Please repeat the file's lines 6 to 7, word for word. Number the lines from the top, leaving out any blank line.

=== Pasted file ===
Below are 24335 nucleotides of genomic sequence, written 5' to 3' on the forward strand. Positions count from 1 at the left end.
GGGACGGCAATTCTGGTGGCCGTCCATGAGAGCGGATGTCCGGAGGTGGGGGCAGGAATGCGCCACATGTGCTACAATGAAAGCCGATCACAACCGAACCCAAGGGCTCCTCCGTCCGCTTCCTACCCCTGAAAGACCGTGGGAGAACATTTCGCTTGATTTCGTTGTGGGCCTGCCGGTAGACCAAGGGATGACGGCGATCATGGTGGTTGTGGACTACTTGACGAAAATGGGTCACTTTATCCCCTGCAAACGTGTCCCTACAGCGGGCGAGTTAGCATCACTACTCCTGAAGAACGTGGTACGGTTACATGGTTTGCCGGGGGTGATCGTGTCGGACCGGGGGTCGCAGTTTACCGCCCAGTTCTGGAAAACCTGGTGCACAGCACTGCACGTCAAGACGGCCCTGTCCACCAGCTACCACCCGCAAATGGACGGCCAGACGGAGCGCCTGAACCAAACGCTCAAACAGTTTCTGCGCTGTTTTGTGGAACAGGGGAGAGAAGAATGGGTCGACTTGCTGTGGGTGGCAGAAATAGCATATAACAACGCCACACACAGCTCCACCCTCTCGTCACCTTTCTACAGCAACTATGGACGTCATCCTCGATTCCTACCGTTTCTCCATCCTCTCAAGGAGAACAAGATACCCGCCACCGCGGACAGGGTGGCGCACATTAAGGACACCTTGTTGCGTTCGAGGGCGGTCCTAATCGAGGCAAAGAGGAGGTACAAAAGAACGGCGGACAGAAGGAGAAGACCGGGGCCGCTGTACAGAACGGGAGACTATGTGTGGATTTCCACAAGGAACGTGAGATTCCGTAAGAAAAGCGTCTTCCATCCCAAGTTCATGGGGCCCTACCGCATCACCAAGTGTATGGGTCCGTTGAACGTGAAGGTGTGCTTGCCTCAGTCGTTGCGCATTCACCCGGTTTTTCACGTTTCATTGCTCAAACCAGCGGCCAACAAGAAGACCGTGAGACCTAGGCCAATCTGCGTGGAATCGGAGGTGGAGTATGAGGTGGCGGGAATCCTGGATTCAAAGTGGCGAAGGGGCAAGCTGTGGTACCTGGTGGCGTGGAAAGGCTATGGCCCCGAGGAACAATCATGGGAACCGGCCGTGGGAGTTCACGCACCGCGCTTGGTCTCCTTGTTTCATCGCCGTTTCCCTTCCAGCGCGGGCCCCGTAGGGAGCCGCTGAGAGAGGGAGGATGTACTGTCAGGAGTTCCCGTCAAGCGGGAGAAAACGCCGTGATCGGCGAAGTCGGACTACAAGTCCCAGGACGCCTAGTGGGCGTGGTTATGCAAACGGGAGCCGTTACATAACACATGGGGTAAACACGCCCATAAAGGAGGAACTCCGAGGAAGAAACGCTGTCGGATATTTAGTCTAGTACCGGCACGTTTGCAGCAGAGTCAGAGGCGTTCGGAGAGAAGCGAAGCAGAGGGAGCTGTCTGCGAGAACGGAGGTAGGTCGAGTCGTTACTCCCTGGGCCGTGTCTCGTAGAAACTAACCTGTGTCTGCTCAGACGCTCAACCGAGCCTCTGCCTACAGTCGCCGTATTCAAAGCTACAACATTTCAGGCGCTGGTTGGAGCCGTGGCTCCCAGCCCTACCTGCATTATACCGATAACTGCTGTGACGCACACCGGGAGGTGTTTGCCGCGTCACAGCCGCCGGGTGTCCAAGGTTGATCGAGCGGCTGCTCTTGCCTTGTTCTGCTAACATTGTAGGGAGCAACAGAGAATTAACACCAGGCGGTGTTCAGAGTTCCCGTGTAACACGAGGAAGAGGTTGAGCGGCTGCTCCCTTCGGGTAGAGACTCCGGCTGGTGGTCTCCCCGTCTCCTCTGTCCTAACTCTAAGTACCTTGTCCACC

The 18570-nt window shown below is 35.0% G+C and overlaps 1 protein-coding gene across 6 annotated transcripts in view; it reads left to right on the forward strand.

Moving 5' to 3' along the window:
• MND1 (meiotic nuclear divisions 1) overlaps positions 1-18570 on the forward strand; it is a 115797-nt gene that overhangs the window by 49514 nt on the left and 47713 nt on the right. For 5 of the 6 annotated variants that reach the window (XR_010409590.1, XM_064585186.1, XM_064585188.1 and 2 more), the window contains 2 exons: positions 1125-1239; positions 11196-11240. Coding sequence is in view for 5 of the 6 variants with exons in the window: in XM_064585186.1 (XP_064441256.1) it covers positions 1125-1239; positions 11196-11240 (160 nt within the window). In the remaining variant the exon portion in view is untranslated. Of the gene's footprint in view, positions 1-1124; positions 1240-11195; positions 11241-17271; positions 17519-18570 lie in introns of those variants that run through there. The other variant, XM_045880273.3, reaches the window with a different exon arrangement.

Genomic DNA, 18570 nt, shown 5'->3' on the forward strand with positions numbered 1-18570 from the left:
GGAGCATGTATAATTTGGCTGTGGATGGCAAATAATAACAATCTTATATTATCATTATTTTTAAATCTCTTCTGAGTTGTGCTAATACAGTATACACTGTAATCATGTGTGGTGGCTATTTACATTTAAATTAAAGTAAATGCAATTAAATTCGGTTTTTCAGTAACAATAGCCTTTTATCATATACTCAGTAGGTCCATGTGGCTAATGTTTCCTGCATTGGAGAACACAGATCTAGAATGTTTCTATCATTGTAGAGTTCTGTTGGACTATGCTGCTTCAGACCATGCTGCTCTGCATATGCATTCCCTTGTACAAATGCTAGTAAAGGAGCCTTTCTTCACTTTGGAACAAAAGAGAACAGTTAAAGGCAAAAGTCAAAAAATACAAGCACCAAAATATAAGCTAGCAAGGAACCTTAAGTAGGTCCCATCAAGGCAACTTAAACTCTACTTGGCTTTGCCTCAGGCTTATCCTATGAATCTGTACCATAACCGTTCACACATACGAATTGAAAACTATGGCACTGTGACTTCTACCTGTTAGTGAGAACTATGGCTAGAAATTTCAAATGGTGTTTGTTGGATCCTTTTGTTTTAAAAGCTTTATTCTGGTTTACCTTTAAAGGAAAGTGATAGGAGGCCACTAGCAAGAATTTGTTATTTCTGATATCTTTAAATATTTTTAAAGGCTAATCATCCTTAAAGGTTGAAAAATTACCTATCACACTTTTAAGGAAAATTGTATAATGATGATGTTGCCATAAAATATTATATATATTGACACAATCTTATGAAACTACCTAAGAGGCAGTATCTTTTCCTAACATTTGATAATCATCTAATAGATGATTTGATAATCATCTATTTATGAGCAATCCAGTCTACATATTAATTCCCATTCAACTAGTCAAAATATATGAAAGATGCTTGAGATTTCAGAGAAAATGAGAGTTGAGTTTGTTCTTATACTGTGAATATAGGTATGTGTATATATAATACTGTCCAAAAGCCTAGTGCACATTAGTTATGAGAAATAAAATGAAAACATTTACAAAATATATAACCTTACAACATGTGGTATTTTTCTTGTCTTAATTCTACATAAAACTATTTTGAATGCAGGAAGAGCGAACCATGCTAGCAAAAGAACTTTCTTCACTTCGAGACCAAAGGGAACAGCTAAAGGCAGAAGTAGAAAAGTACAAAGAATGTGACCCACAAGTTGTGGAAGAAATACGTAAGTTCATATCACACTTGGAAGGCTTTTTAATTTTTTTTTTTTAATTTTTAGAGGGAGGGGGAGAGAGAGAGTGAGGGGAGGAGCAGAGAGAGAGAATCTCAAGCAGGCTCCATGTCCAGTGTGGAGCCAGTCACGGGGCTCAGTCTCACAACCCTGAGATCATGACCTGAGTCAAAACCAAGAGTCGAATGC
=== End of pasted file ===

Genomic DNA, 18570 nt, shown 5'->3' on the forward strand with positions numbered 1-18570 from the left:
GGAGCATGTATAATTTGGCTGTGGATGGCAAATAATAACAATCTTATATTATCATTATTTTTAAATCTCTTCTGAGTTGTGCTAATACAGTATACACTGTAATCATGTGTGGTGGCTATTTACATTTAAATTAAAGTAAATGCAATTAAATTCGGTTTTTCAGTAACAATAGCCTTTTATCATATACTCAGTAGGTCCATGTGGCTAATGTTTCCTGCATTGGAGAACACAGATCTAGAATGTTTCTATCATTGTAGAGTTCTGTTGGACTATGCTGCTTCAGACCATGCTGCTCTGCATATGCATTCCCTTGTACAAATGCTAGTAAAGGAGCCTTTCTTCACTTTGGAACAAAAGAGAACAGTTAAAGGCAAAAGTCAAAAAATACAAGCACCAAAATATAAGCTAGCAAGGAACCTTAAGTAGGTCCCATCAAGGCAACTTAAACTCTACTTGGCTTTGCCTCAGGCTTATCCTATGAATCTGTACCATAACCGTTCACACATACGAATTGAAAACTATGGCACTGTGACTTCTACCTGTTAGTGAGAACTATGGCTAGAAATTTCAAATGGTGTTTGTTGGATCCTTTTGTTTTAAAAGCTTTATTCTGGTTTACCTTTAAAGGAAAGTGATAGGAGGCCACTAGCAAGAATTTGTTATTTCTGATATCTTTAAATATTTTTAAAGGCTAATCATCCTTAAAGGTTGAAAAATTACCTATCACACTTTTAAGGAAAATTGTATAATGATGATGTTGCCATAAAATATTATATATATTGACACAATCTTATGAAACTACCTAAGAGGCAGTATCTTTTCCTAACATTTGATAATCATCTAATAGATGATTTGATAATCATCTATTTATGAGCAATCCAGTCTACATATTAATTCCCATTCAACTAGTCAAAATATATGAAAGATGCTTGAGATTTCAGAGAAAATGAGAGTTGAGTTTGTTCTTATACTGTGAATATAGGTATGTGTATATATAATACTGTCCAAAAGCCTAGTGCACATTAGTTATGAGAAATAAAATGAAAACATTTACAAAATATATAACCTTACAACATGTGGTATTTTTCTTGTCTTAATTCTACATAAAACTATTTTGAATGCAGGAAGAGCGAACCATGCTAGCAAAAGAACTTTCTTCACTTCGAGACCAAAGGGAACAGCTAAAGGCAGAAGTAGAAAAGTACAAAGAATGTGACCCACAAGTTGTGGAAGAAATACGTAAGTTCATATCACACTTGGAAGGCTTTTTAATTTTTTTTTTTTAATTTTTAGAGGGAGGGGGAGAGAGAGAGTGAGGGGAGGAGCAGAGAGAGAGAATCTCAAGCAGGCTCCATGTCCAGTGTGGAGCCAGTCACGGGGCTCAGTCTCACAACCCTGAGATCATGACCTGAGTCAAAACCAAGAGTCGAATGC